To make sure you’re not buying a lemon, your first port of call should be a Parkers car history check. A valuable source of information is the DVLA’s MOT history check, and for classic cars or high-performance and luxury models, do a simple web search (including relevant Facebook groups) for the car’s model and registration – you may find history the current owner has forgotten to mention, and you may also find evidence of maintenance and care that makes it clear it’s a good purchase. Not all searches need to be looking for bad things.
Car scams to watch out for from private sellers
Private car selling scams start with the classics. A part-time dealer pretending to be a private seller, or an actual dealer selling a car from stock that isn’t good enough for trading standards requirements as a private (sold as seen) sale. Dishonest descriptions, undisclosed faults, and hidden damage are as old as the concept of a second hand car. But there’s plenty of opportunity for car scams that don’t involve paint, filler and sawdust.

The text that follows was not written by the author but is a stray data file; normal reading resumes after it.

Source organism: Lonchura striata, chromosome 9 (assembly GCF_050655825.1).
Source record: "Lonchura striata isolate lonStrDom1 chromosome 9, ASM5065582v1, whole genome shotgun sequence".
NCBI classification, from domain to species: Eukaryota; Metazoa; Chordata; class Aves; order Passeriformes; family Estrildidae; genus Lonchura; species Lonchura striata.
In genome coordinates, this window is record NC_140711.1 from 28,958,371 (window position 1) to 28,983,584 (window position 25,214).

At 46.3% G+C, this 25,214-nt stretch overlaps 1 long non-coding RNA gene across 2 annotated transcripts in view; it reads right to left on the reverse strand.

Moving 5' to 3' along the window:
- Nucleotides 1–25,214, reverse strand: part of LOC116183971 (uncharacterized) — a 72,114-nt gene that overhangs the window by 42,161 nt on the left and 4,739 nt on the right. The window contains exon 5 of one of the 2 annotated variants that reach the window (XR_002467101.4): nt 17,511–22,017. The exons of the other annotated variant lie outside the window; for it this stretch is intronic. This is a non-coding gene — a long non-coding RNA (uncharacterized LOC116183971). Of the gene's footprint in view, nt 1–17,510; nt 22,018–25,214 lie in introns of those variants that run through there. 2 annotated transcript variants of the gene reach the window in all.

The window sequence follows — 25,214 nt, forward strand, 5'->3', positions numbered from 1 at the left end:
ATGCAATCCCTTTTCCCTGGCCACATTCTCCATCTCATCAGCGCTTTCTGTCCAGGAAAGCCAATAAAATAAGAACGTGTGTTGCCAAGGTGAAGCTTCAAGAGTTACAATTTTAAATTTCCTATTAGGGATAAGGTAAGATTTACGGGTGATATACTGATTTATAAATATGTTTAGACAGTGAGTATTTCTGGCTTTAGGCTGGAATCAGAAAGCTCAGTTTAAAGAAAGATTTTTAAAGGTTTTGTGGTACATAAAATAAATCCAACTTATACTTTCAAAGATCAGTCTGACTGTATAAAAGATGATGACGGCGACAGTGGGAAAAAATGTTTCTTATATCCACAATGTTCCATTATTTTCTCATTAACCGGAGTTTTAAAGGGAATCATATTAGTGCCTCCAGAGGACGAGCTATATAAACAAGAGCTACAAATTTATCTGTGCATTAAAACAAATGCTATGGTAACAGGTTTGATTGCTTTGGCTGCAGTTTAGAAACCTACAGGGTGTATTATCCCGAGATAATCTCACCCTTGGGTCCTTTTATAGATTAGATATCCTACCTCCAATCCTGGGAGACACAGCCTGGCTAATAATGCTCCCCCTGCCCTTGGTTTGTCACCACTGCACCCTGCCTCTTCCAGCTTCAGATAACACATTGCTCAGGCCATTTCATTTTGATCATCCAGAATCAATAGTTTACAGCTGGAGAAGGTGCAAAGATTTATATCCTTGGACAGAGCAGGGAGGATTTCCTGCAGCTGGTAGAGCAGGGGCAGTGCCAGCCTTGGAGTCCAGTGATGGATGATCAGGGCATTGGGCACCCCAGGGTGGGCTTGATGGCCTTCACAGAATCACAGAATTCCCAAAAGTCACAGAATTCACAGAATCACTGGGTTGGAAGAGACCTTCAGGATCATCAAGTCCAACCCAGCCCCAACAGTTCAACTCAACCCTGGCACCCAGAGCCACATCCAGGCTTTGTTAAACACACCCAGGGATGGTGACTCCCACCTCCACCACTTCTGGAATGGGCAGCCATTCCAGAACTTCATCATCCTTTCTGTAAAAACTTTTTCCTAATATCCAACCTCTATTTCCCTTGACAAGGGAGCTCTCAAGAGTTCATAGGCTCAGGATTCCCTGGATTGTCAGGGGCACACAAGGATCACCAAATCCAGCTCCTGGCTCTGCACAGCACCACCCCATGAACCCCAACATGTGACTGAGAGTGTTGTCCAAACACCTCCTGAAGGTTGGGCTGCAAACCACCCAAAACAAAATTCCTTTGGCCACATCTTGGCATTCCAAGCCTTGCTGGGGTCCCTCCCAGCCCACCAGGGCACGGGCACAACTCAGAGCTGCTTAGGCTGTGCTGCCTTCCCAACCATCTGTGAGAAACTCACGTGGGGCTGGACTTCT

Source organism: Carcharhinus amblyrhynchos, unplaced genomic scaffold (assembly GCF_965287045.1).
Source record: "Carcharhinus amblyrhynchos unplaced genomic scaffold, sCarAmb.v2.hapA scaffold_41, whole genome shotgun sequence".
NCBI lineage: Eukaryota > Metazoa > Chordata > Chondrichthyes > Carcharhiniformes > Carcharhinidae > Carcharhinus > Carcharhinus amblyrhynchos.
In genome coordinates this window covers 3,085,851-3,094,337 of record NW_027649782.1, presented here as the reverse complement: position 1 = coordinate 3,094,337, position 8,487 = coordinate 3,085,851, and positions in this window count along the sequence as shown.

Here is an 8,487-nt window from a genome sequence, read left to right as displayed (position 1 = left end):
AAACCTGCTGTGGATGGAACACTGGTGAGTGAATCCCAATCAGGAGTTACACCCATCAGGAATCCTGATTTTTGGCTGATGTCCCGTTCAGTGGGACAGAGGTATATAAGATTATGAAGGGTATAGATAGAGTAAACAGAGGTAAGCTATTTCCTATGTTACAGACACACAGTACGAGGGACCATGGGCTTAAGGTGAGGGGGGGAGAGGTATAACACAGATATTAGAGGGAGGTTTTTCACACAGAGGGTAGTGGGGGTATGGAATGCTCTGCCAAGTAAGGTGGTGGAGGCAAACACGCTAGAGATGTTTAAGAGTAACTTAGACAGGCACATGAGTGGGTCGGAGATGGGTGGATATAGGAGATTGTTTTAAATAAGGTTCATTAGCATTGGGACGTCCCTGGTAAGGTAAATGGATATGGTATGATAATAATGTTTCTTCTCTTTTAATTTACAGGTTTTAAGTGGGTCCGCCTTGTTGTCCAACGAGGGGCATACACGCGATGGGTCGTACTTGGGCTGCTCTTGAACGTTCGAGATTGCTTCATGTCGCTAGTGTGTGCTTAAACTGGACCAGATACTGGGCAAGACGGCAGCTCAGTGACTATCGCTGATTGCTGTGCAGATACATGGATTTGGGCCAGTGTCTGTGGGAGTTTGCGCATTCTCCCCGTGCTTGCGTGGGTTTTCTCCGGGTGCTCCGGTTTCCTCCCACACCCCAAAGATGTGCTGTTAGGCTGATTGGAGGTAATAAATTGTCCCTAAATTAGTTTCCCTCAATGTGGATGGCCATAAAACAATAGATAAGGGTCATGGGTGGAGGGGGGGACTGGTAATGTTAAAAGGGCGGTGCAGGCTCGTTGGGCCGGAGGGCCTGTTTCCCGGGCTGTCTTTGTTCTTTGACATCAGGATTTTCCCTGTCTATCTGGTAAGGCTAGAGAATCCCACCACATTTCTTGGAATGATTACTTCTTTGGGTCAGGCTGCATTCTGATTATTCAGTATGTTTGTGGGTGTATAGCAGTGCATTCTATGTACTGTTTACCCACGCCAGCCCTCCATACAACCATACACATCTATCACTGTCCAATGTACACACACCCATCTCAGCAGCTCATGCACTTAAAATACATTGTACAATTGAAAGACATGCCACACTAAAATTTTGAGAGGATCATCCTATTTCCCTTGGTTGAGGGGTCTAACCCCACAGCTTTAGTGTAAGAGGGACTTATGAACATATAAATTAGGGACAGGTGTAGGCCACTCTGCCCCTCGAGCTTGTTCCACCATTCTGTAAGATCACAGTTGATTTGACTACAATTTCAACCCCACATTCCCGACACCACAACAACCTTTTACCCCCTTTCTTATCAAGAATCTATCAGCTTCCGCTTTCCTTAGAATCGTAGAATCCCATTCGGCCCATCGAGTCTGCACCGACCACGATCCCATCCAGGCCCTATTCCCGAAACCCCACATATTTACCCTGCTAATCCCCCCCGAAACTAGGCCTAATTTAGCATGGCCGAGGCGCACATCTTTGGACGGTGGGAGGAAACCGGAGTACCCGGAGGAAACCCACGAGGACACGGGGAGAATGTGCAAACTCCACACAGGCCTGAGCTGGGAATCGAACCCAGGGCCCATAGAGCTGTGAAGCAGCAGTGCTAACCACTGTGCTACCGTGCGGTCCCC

Fake news: the rise of the false classified advert
This scam is particularly prevalent on Facebook Marketplace, though it can also be found on eBay and in routine classifieds. You are unlikely to find these scams on Parkers Cars for Sale, Autotrader and so forth, as those adverts cost money to place. Most are vetted or come via established dealer networks.
However, you will often find the same vehicle you saw on social media advertised in reputable places, for a much higher price, by the real vendor.
That’s because these scam adverts are usually based on a copy of a genuine advert. They may not even be generated by a person, but by bots using stolen/hacked accounts. Whenever looking at a deal on these marketplaces that looks too good to be true, see what else the seller has listed, and how old the profile is.